Tokyo Godfathers

Original Title: 東京ゴッドファーザーズ
Release Date: November 8, 2003
Director: Satoshi Kon
Screenplay by: Satoshi Kon, Keiko Nobumoto
Cast: Aya Okamoto, Toru Emori, Yoshiaki Umegaki, Hiroya Ishamaru

Life is a funny set of coincidences. Before you realize what’s happened to your life, you’ve found people who in the same moment they fulfill you break your heart. Such is the life of three homeless people living in Tokyo: Gin, a man living in the shadows of his past, Hana, a transwoman who wants nothing more than to give all the love she’s stored up in her heart to someone who’ll love her back, and Miyuki, a runaway with a secret that keeps her angry and closed off to even the smallest signs of affection.

On Christmas Eve in Tokyo, the lives of these three impoverished people get up-rooted when they discover a crying baby on their daily dumpster dive. While Gin sees a chance at some form of redemption and Miyuki sees nothing but a thorn in her side, Hana instantly feels the need to protect and nurture.

Gin’s sense of patriarchal duty leads him to demand that Hana give the child over to the police. However, Hana’s instantaneous love for the child pushes her for something more substantial, something with more meaning – she insists that they find the child’s mother. Miyuki, meanwhile, is just sick of always feeling like she’s the leftovers of two adults’ unsorted tribulations, a remnant of somebody else’s life. With nothing more than a scrap of evidence leading them to their desired destination, whatever that may really be, the three “godfathers” set off on a Tokyo adventure that’s equal parts rescue and self-revelation.

While Tokyo Godfathers isn’t necessarily the most incredible anime to come out of the Mecca of animated storytelling, it does consider subjects that many live action films dare not touch: transexuality, a father’s failures, and a runaway’s demons. However, where this film falters is in attempting to tackle all three of these elements at the same time.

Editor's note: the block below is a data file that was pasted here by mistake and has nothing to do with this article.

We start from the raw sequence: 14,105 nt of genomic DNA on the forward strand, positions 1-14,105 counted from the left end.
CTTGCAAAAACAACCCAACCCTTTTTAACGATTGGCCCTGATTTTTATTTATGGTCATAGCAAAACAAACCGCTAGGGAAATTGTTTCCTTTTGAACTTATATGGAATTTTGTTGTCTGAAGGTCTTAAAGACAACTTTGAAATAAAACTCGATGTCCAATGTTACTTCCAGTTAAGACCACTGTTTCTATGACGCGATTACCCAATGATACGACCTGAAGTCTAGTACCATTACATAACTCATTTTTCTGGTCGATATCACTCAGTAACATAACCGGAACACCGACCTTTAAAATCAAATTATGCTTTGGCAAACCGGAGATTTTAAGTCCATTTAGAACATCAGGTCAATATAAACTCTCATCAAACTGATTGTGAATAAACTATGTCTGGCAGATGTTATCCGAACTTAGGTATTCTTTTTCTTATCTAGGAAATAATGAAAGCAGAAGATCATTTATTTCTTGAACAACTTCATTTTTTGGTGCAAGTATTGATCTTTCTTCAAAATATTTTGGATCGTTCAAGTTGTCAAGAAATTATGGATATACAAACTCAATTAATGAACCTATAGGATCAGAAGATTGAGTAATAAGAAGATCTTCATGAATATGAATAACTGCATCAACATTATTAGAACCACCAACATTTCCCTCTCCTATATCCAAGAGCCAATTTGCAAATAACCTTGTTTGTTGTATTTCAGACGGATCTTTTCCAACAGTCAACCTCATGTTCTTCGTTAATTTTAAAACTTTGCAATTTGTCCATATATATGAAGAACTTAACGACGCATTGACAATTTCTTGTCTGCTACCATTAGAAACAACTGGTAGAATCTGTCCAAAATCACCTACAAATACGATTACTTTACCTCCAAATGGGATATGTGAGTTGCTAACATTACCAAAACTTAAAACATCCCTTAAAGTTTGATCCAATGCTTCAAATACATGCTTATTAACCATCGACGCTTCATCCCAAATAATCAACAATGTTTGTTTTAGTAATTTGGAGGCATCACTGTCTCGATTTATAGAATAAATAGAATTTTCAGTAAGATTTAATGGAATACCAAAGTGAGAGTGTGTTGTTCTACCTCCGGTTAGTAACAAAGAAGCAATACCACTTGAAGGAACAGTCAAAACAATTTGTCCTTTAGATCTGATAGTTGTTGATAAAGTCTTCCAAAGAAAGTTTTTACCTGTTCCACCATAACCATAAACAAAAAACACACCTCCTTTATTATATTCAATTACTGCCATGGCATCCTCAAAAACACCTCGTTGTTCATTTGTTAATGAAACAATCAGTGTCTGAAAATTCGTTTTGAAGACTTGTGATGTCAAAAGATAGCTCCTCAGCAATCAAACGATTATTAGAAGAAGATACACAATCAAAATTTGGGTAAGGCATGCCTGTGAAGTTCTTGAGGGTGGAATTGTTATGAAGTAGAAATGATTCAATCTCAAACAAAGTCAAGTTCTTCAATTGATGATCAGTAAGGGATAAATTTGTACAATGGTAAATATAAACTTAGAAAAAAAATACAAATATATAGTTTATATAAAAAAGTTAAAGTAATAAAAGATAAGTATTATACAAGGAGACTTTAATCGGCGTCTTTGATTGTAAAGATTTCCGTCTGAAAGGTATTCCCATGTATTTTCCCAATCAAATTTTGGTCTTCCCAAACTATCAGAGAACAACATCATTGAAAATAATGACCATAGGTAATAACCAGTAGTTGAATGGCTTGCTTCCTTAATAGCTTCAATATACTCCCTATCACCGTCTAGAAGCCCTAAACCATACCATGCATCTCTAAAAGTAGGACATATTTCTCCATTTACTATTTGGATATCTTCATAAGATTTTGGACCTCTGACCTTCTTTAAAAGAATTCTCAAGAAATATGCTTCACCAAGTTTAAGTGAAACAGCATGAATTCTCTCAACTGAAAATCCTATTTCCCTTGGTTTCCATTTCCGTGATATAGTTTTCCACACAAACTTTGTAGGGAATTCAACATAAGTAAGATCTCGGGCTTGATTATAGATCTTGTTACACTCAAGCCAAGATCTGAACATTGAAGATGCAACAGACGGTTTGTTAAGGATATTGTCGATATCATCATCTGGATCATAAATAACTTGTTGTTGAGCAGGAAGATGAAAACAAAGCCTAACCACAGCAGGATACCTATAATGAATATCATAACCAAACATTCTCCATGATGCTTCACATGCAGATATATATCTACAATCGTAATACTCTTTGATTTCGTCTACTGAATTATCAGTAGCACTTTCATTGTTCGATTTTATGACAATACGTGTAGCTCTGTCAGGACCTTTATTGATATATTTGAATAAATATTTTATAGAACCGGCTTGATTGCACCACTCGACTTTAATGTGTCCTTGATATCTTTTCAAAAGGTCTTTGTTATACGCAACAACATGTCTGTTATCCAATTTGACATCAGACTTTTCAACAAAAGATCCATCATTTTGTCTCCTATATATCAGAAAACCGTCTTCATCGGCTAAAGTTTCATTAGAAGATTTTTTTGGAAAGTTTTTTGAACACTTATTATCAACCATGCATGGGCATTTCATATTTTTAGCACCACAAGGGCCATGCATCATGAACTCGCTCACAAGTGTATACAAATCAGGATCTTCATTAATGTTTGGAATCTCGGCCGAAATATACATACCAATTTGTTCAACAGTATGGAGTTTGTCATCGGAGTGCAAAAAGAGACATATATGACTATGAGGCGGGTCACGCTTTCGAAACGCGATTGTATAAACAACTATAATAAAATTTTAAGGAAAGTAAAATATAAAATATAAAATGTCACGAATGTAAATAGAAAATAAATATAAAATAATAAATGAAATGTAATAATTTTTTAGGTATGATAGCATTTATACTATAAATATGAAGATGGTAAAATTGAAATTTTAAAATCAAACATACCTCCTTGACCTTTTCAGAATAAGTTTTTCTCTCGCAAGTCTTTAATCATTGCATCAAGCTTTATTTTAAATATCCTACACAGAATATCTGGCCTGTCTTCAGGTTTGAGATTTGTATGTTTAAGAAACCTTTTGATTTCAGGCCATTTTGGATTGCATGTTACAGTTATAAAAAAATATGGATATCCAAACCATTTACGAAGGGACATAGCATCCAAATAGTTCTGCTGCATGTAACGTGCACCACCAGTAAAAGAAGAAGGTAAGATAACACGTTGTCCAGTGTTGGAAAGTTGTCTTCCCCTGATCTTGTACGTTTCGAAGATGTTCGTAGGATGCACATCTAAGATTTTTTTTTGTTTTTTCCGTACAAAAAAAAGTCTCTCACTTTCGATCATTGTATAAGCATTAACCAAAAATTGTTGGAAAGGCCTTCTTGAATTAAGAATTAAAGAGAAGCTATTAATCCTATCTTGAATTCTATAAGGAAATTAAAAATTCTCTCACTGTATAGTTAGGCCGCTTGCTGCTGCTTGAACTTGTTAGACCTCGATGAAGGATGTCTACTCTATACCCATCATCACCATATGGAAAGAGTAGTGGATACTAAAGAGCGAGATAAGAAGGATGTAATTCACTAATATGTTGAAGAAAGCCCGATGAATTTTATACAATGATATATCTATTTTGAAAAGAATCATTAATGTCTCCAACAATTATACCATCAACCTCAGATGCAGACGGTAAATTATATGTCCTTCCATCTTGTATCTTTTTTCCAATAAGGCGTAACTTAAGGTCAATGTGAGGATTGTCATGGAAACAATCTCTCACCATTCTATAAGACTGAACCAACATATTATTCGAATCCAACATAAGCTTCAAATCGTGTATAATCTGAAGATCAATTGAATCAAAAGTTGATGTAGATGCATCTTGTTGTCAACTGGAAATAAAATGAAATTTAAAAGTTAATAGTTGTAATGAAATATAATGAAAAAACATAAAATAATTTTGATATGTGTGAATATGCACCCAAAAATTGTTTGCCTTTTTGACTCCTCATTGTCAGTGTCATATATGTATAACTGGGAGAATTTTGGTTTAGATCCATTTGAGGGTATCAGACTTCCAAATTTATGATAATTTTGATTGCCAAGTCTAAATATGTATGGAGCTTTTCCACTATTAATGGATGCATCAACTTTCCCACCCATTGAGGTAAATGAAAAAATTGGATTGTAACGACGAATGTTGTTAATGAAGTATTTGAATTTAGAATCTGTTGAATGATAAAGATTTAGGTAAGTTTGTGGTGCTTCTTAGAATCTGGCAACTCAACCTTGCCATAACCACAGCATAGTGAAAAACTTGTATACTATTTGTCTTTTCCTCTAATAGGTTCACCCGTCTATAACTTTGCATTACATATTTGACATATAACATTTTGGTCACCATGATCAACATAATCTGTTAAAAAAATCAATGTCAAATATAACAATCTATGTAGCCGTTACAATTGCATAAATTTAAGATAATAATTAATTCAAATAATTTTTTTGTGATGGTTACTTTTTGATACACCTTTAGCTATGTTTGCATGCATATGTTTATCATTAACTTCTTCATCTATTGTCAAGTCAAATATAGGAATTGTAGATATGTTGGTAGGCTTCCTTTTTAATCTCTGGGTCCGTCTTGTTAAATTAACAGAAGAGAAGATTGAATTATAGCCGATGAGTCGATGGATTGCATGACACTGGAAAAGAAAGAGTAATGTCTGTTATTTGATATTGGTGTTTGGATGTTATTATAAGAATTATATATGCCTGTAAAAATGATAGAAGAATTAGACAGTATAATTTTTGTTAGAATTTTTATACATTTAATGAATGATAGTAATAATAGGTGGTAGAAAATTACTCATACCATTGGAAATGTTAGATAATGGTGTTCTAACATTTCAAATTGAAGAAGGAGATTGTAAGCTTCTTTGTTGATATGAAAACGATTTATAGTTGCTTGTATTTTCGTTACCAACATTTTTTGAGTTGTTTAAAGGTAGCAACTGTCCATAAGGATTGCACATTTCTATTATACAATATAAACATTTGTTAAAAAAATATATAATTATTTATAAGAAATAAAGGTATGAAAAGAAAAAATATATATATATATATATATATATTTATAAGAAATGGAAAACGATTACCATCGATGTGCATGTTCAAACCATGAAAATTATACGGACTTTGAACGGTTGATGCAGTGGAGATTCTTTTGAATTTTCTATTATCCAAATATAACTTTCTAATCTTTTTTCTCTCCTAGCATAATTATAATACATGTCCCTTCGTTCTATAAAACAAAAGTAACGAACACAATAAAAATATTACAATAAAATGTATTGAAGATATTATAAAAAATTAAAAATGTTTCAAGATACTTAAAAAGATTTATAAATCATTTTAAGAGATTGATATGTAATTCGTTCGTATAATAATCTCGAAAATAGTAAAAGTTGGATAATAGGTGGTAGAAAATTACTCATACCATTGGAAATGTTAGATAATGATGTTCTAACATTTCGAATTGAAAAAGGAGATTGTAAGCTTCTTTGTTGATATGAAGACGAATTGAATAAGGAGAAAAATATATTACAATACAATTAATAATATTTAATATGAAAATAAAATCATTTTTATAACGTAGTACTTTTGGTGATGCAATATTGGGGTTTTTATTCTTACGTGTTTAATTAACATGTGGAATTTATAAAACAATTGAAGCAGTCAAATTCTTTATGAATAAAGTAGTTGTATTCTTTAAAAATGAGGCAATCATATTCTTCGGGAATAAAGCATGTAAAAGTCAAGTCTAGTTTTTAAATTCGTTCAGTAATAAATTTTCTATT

The pace of the film is breakneck, to the point where anyone not fully invested in the lives of the people on screen may find the chaos not only underwhelming, but frustratingly difficult to follow. Satoshi-san is one of the most forward thinking artists of the genre, creating art that warps the senses and forces the viewer to absorb the emotion in every frame.

For the record, he’s also one of my favorite directors, creating the mind distorting universe of Paprika and the heartache and self-loathing of Paranoia Agent. As far as the film’s direction and story, you can literally reach out and touch Satoshi-san’s influence. However, his cerebral take on filmmaking seems to shadow the heart of the film, which there is a great deal of. The tenderness of some of the sequences literally squeezes the anguish right out of you. But by the time you reach the end, you’re left wondering exactly what you were supposed to take away from it.

In the end, Tokyo Godfathers is another piece of visual and conceptual artistry, but the depth that Satoshi-san wants you to reach in order to connect every aspect of the film may be a bit too far for some to grasp for.

Rating: ★★★☆☆ 

Part of the 2012 LGBT Blogathon.


As unexpected as my path was to loving all things weird, more unexpected is my ability to get attention for writing about the stuff.

2 Responses

  1. amy says:

    I think this may be a challenging film to watch for animation fans who are used to fantasy and sci-fi… and loads of actions, which is what the animation “genre” has been used for to avoid budget and imagination constrains xD

    But if you’re a fan of Asian dramas and the like, your only hurdle would be to warp around the idea that animation isn’t just for kids. I have a feeling that kids would be a bit bored watching this…

    But I gotta say that I had an immediate liking to this bunch of outcasts. xD Specially Hana-chan.

    • Camiele says:

      @amy, I adored Hana. And there were moments where this film really touched me. I think that the “problem” that I found with it is that Satoshi-san is such a cerebral director that as much as he put into that script, it may have just been bogged down with too much at once. I think the overarching theme here is forgiveness (forgiveness of self, forgiveness of those around you, etc.); however, there were so many elements involved and so much of Satisho-san’s work is built on layers, that all the layers just overwhelmed each other and it’s easy to get lost as to what you’re really supposed to focus on here.

      But I agree with you. It’s a shame that animation is still seen as a lesser film genre. If people aren’t ready to accept it as a way to let your creativity fully blossom without constraints, then I think they’ll continue to have a hard time grasping what’s so special and imporant about anime. But, like, it’s been around (in America, at least) since the 80s. How much longer is it gonna take for peope to get that animation is just another aspect of film making? Sucks, I say!

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